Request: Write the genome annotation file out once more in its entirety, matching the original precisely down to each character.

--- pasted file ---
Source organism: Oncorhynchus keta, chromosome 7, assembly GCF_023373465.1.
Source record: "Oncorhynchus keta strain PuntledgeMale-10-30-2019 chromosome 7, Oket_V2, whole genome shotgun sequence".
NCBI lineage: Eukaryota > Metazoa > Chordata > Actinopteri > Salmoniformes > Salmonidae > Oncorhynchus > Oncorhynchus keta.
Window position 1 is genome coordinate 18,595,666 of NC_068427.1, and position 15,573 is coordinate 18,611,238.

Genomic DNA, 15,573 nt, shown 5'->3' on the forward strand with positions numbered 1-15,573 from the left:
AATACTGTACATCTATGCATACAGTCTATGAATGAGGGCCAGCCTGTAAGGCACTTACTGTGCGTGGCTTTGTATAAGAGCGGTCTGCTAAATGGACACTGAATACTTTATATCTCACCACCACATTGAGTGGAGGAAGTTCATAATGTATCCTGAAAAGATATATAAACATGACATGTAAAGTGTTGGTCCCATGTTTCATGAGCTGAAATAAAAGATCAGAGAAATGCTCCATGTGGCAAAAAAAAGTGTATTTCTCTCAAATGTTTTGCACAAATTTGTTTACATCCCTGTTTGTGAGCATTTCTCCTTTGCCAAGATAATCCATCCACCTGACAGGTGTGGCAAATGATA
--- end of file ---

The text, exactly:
Source organism: Oncorhynchus keta, chromosome 7, assembly GCF_023373465.1.
Source record: "Oncorhynchus keta strain PuntledgeMale-10-30-2019 chromosome 7, Oket_V2, whole genome shotgun sequence".
NCBI lineage: Eukaryota > Metazoa > Chordata > Actinopteri > Salmoniformes > Salmonidae > Oncorhynchus > Oncorhynchus keta.
Window position 1 is genome coordinate 18,595,666 of NC_068427.1, and position 15,573 is coordinate 18,611,238.

Genomic DNA, 15,573 nt, shown 5'->3' on the forward strand with positions numbered 1-15,573 from the left:
AATACTGTACATCTATGCATACAGTCTATGAATGAGGGCCAGCCTGTAAGGCACTTACTGTGCGTGGCTTTGTATAAGAGCGGTCTGCTAAATGGACACTGAATACTTTATATCTCACCACCACATTGAGTGGAGGAAGTTCATAATGTATCCTGAAAAGATATATAAACATGACATGTAAAGTGTTGGTCCCATGTTTCATGAGCTGAAATAAAAGATCAGAGAAATGCTCCATGTGGCAAAAAAAAGTGTATTTCTCTCAAATGTTTTGCACAAATTTGTTTACATCCCTGTTTGTGAGCATTTCTCCTTTGCCAAGATAATCCATCCACCTGACAGGTGTGGCAAATGATA